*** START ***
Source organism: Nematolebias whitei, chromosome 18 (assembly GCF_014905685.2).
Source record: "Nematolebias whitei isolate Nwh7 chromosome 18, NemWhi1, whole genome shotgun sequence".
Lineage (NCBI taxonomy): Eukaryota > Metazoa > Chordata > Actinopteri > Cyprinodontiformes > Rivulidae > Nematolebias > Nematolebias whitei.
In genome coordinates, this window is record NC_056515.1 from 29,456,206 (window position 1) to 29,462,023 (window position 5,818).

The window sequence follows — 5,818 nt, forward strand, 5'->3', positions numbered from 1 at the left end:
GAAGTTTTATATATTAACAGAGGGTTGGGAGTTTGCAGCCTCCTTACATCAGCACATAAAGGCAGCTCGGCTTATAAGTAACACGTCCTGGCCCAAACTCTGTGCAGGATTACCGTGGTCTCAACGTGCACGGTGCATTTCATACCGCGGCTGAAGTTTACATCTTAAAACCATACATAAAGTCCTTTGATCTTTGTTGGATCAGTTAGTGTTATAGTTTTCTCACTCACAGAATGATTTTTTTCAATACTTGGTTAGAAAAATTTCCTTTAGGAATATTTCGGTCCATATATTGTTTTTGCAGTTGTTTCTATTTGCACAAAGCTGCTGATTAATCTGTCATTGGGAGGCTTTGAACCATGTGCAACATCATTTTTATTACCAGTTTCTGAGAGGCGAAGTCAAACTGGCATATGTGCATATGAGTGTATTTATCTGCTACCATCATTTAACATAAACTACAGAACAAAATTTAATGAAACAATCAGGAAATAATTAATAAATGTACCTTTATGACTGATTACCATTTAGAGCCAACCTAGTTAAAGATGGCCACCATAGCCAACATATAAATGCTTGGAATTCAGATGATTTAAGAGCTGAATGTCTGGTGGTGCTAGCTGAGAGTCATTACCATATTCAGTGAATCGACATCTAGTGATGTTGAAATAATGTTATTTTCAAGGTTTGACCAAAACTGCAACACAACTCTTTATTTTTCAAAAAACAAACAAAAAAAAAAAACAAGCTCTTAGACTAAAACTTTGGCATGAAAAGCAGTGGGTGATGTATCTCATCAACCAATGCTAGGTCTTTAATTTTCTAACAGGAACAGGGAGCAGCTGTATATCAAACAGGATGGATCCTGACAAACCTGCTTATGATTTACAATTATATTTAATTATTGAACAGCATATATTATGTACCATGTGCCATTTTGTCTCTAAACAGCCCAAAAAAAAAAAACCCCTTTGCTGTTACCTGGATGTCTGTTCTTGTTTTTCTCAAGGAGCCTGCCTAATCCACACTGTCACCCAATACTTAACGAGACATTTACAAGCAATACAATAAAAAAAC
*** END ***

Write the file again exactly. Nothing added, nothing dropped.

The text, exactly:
Source organism: Nematolebias whitei, chromosome 18 (assembly GCF_014905685.2).
Source record: "Nematolebias whitei isolate Nwh7 chromosome 18, NemWhi1, whole genome shotgun sequence".
Lineage (NCBI taxonomy): Eukaryota > Metazoa > Chordata > Actinopteri > Cyprinodontiformes > Rivulidae > Nematolebias > Nematolebias whitei.
In genome coordinates, this window is record NC_056515.1 from 29,456,206 (window position 1) to 29,462,023 (window position 5,818).

The window sequence follows — 5,818 nt, forward strand, 5'->3', positions numbered from 1 at the left end:
GAAGTTTTATATATTAACAGAGGGTTGGGAGTTTGCAGCCTCCTTACATCAGCACATAAAGGCAGCTCGGCTTATAAGTAACACGTCCTGGCCCAAACTCTGTGCAGGATTACCGTGGTCTCAACGTGCACGGTGCATTTCATACCGCGGCTGAAGTTTACATCTTAAAACCATACATAAAGTCCTTTGATCTTTGTTGGATCAGTTAGTGTTATAGTTTTCTCACTCACAGAATGATTTTTTTCAATACTTGGTTAGAAAAATTTCCTTTAGGAATATTTCGGTCCATATATTGTTTTTGCAGTTGTTTCTATTTGCACAAAGCTGCTGATTAATCTGTCATTGGGAGGCTTTGAACCATGTGCAACATCATTTTTATTACCAGTTTCTGAGAGGCGAAGTCAAACTGGCATATGTGCATATGAGTGTATTTATCTGCTACCATCATTTAACATAAACTACAGAACAAAATTTAATGAAACAATCAGGAAATAATTAATAAATGTACCTTTATGACTGATTACCATTTAGAGCCAACCTAGTTAAAGATGGCCACCATAGCCAACATATAAATGCTTGGAATTCAGATGATTTAAGAGCTGAATGTCTGGTGGTGCTAGCTGAGAGTCATTACCATATTCAGTGAATCGACATCTAGTGATGTTGAAATAATGTTATTTTCAAGGTTTGACCAAAACTGCAACACAACTCTTTATTTTTCAAAAAACAAACAAAAAAAAAAAACAAGCTCTTAGACTAAAACTTTGGCATGAAAAGCAGTGGGTGATGTATCTCATCAACCAATGCTAGGTCTTTAATTTTCTAACAGGAACAGGGAGCAGCTGTATATCAAACAGGATGGATCCTGACAAACCTGCTTATGATTTACAATTATATTTAATTATTGAACAGCATATATTATGTACCATGTGCCATTTTGTCTCTAAACAGCCCAAAAAAAAAAAACCCCTTTGCTGTTACCTGGATGTCTGTTCTTGTTTTTCTCAAGGAGCCTGCCTAATCCACACTGTCACCCAATACTTAACGAGACATTTACAAGCAATACAATAAAAAAAC